“I know what I want, sex can wait.”
This was the message on posters at the National AIDS Council in Manzini, Swaziland. A mixture of awareness raising and empowerment. They even had children’s books with sound effects and pictures to teach younger generations about AIDS and TB.
“Faith-based initiatives also have an impact,”said Busi Dlamini, the centre’s coordinator. “People tend to believe priests more about the need for behaviour changes… although what they do with that information is another question.”
The messages of fidelity at the government-run AIDS Council coincided with the Catholic Church’s teachings on HIV. The Church receives criticism for its stance on HIV prevention, but what isn’t often mentioned, is the enormous amount of care the Church provides for people living with HIV and AIDS in developing countries.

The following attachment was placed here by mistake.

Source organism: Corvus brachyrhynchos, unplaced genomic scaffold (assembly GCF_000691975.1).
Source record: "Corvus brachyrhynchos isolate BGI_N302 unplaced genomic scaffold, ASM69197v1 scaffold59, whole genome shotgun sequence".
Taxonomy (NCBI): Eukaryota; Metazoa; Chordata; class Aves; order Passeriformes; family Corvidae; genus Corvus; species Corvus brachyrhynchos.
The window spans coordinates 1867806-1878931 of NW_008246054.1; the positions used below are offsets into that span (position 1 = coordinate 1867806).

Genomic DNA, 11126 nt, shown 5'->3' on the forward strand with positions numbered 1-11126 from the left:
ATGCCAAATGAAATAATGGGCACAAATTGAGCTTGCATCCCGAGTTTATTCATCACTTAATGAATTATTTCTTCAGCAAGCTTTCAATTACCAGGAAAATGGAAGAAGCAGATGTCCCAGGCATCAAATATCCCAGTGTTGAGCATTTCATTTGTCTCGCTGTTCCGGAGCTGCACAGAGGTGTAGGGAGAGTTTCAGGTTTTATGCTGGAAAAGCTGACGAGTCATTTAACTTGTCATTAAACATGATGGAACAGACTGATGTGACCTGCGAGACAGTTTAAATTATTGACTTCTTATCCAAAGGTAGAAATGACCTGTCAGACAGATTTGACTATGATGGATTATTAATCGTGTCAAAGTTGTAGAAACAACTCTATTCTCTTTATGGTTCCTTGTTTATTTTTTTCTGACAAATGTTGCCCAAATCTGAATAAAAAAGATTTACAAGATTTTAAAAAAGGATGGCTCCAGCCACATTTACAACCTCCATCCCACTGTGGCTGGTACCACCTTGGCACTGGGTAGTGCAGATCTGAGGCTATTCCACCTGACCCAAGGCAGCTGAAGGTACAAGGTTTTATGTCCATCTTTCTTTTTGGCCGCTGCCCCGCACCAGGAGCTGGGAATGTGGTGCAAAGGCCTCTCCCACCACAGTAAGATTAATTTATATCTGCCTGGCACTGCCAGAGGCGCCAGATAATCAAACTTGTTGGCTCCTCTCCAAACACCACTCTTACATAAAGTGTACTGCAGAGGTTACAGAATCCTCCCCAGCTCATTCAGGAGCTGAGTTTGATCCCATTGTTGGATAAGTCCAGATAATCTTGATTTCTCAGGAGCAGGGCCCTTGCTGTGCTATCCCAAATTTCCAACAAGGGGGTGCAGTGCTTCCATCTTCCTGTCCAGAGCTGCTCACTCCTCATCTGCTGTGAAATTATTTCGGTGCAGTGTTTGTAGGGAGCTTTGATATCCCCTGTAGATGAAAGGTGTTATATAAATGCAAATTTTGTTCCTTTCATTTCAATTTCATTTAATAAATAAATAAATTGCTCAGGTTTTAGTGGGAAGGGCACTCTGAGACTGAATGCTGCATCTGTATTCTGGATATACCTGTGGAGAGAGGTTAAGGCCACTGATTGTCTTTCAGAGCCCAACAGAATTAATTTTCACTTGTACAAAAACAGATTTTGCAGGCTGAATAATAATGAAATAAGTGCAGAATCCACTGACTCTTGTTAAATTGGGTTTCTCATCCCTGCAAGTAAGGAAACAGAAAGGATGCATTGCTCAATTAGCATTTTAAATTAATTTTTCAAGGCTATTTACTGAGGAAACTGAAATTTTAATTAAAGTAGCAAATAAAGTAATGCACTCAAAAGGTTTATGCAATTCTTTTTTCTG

After my visit to the AIDS Council, I went to a Caritas-supported project in Manzini called Hope House. The collection of 16 residential bungalows provide a temporary home to people having difficulties with AIDS-related illnesses. Hope House also provides medical and psychological support.
“Now I eat a lot, but when I came here, I was vomiting and I only wanted water,” said Khulelaphi Mavuso, 30. “I was SO thin and feeling dizzy all the time. Now I eat all the time, I even wake up at night to eat.”
For the past few months, Khulelaphi has been receiving care for HIV and TB from Hope House. She lives in one of the comfortable bungalows where she has a kitchen, bathroom and bedroom which has an extra bed so her mum can stay with her.
Now, Khulelaphi is grinning broadly and looks the picture of health. But she tells me that not so long ago, she could no longer cope with her illness.
“Once I overdosed on pills,” she said. “I was feeling like I wanted to die.”
“But now I don’t want to die. I want to proceed with my dreams,” she said. “I can feel like I’m a person like other persons even though I’ve got HIV.”